Published 4th September 2010
The backyard garden of my childhood in Perth was no different from any other in the suburb. It grew Peach, Apricot, Plum, Almond, Orange, Lemon and Mandarin trees and the large vegetable garden grew broad beans, corn, peas, french beans, spinach, tomato, lettuce, carrots, potato and strawberries. Only the ‘new Australian’s” gardens in their quarters grew anything different. It would take years for us to embrace their cuisine. But this is the way it was; you grew your own food. That notion seemed to fade out for a number of years, but now there is a resurgence of backyard vegetable plots, and even apartment dwellers are not missing out.
City gardens, community gardens and balcony gardens are becoming popular and the Stephanie Alexander’s Kitchen Garden Program now has over 140 Australian schools involved with the thought that if you can teach children to grow food and learn to cook it, they will have a better appreciation of a healthier diet.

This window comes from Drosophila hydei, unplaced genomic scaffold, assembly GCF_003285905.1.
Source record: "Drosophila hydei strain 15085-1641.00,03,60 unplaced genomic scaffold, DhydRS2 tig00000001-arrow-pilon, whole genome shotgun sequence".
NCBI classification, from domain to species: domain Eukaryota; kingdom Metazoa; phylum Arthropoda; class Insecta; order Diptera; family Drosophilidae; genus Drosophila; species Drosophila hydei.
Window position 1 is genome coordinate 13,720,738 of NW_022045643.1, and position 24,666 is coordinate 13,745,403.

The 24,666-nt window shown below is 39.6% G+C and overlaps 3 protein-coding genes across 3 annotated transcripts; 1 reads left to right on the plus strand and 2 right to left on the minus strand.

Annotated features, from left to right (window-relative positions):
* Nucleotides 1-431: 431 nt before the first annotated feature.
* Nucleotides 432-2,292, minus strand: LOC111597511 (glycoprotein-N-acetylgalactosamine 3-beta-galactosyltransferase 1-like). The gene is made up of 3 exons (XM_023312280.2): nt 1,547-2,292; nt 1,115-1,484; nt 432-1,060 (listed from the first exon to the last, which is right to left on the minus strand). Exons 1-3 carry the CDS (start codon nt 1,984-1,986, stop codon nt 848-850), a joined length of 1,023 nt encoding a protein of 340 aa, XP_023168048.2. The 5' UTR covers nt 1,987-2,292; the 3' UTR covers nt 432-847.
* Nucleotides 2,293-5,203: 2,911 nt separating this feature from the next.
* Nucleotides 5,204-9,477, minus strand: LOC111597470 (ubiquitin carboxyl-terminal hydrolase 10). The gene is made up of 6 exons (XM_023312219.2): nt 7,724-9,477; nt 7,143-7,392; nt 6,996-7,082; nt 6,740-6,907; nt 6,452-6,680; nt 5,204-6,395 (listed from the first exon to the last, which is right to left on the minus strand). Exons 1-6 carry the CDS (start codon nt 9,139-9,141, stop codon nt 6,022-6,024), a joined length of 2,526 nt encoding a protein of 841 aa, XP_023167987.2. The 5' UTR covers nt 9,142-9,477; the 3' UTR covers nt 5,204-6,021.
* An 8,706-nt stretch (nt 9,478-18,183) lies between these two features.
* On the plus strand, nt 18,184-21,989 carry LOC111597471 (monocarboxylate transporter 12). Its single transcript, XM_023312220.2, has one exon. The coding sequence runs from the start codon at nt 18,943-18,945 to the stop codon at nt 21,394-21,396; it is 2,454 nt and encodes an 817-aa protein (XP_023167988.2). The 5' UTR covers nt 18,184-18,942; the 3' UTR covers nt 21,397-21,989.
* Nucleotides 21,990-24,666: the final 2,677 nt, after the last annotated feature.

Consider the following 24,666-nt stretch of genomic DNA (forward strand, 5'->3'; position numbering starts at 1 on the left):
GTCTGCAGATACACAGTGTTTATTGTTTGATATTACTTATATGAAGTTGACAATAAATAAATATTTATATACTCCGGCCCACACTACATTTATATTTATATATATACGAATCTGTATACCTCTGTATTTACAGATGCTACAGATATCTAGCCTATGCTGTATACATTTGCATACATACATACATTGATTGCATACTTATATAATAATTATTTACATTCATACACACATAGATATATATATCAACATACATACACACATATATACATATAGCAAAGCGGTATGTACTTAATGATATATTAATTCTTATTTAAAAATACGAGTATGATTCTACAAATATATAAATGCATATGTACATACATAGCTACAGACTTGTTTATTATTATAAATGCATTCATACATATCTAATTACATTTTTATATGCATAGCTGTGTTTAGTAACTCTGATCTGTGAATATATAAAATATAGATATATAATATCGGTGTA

A study conducted by two Melbourne Universities credits the Kitchen Garden Program with creating positive attitude changes in primary school children across Australia. It found that 39% of children reporting they would try new foods, compared with 26% at the start of the Program. 71% of children in participating schools reported they enjoyed cooking, compared with just 50% at non-participating schools. The Program was also considered by teachers to be particularly effective in engaging ‘non-academic learners’.
At present there is only one Cairns school participating in this program and thanks to Annie Wolff at Cairns West Primary School, students there are benefiting from the Kitchen Garden Program. It would be good to see more schools join in.
Whether it’s a school garden, community or backyard garden, growing your own food has something for the whole family, not only the healthy food, but for family interaction.